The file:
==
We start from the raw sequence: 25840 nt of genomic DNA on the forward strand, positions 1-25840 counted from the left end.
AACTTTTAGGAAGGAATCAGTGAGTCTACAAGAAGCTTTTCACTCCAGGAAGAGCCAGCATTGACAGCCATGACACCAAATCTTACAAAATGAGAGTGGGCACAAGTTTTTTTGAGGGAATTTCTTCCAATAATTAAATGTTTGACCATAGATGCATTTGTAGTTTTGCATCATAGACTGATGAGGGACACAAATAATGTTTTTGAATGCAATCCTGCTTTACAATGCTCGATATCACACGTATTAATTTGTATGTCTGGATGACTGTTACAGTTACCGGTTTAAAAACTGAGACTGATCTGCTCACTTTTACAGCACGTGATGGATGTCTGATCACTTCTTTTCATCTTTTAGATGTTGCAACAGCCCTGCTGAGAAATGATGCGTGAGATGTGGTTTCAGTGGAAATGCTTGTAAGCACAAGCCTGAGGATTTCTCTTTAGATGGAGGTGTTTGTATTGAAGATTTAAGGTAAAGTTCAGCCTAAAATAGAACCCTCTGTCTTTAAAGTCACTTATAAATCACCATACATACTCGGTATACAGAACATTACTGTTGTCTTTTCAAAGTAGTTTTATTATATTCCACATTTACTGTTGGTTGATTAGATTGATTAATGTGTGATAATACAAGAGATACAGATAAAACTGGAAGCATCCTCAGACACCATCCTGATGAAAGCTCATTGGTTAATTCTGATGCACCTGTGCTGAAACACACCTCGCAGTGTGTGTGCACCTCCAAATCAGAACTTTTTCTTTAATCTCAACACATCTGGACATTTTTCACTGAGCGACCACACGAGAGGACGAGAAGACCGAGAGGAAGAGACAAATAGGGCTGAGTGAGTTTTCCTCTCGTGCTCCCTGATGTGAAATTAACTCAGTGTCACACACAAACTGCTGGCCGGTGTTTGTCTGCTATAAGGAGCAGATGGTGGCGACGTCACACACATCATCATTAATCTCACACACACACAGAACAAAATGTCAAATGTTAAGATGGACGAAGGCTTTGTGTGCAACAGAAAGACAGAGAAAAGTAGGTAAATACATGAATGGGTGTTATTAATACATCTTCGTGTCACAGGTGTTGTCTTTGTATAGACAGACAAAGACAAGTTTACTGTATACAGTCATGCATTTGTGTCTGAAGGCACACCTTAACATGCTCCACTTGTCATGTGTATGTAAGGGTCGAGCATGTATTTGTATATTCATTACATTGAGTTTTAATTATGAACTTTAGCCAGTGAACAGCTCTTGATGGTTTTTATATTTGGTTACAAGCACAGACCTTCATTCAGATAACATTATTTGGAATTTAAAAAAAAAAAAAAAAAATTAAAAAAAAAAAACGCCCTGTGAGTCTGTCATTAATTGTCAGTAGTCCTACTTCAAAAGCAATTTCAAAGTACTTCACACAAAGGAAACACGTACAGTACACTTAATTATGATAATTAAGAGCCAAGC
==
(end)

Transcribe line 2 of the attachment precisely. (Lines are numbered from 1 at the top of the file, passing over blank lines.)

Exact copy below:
AACTTTTAGGAAGGAATCAGTGAGTCTACAAGAAGCTTTTCACTCCAGGAAGAGCCAGCATTGACAGCCATGACACCAAATCTTACAAAATGAGAGTGGGCACAAGTTTTTTTGAGGGAATTTCTTCCAATAATTAAATGTTTGACCATAGATGCATTTGTAGTTTTGCATCATAGACTGATGAGGGACACAAATAATGTTTTTGAATGCAATCCTGCTTTACAATGCTCGATATCACACGTATTAATTTGTATGTCTGGATGACTGTTACAGTTACCGGTTTAAAAACTGAGACTGATCTGCTCACTTTTACAGCACGTGATGGATGTCTGATCACTTCTTTTCATCTTTTAGATGTTGCAACAGCCCTGCTGAGAAATGATGCGTGAGATGTGGTTTCAGTGGAAATGCTTGTAAGCACAAGCCTGAGGATTTCTCTTTAGATGGAGGTGTTTGTATTGAAGATTTAAGGTAAAGTTCAGCCTAAAATAGAACCCTCTGTCTTTAAAGTCACTTATAAATCACCATACATACTCGGTATACAGAACATTACTGTTGTCTTTTCAAAGTAGTTTTATTATATTCCACATTTACTGTTGGTTGATTAGATTGATTAATGTGTGATAATACAAGAGATACAGATAAAACTGGAAGCATCCTCAGACACCATCCTGATGAAAGCTCATTGGTTAATTCTGATGCACCTGTGCTGAAACACACCTCGCAGTGTGTGTGCACCTCCAAATCAGAACTTTTTCTTTAATCTCAACACATCTGGACATTTTTCACTGAGCGACCACACGAGAGGACGAGAAGACCGAGAGGAAGAGACAAATAGGGCTGAGTGAGTTTTCCTCTCGTGCTCCCTGATGTGAAATTAACTCAGTGTCACACACAAACTGCTGGCCGGTGTTTGTCTGCTATAAGGAGCAGATGGTGGCGACGTCACACACATCATCATTAATCTCACACACACACAGAACAAAATGTCAAATGTTAAGATGGACGAAGGCTTTGTGTGCAACAGAAAGACAGAGAAAAGTAGGTAAATACATGAATGGGTGTTATTAATACATCTTCGTGTCACAGGTGTTGTCTTTGTATAGACAGACAAAGACAAGTTTACTGTATACAGTCATGCATTTGTGTCTGAAGGCACACCTTAACATGCTCCACTTGTCATGTGTATGTAAGGGTCGAGCATGTATTTGTATATTCATTACATTGAGTTTTAATTATGAACTTTAGCCAGTGAACAGCTCTTGATGGTTTTTATATTTGGTTACAAGCACAGACCTTCATTCAGATAACATTATTTGGAATTTAAAAAAAAAAAAAAAAAATTAAAAAAAAAAAACGCCCTGTGAGTCTGTCATTAATTGTCAGTAGTCCTACTTCAAAAGCAATTTCAAAGTACTTCACACAAAGGAAACACGTACAGTACACTTAATTATGATAATTAAGAGCCAAGC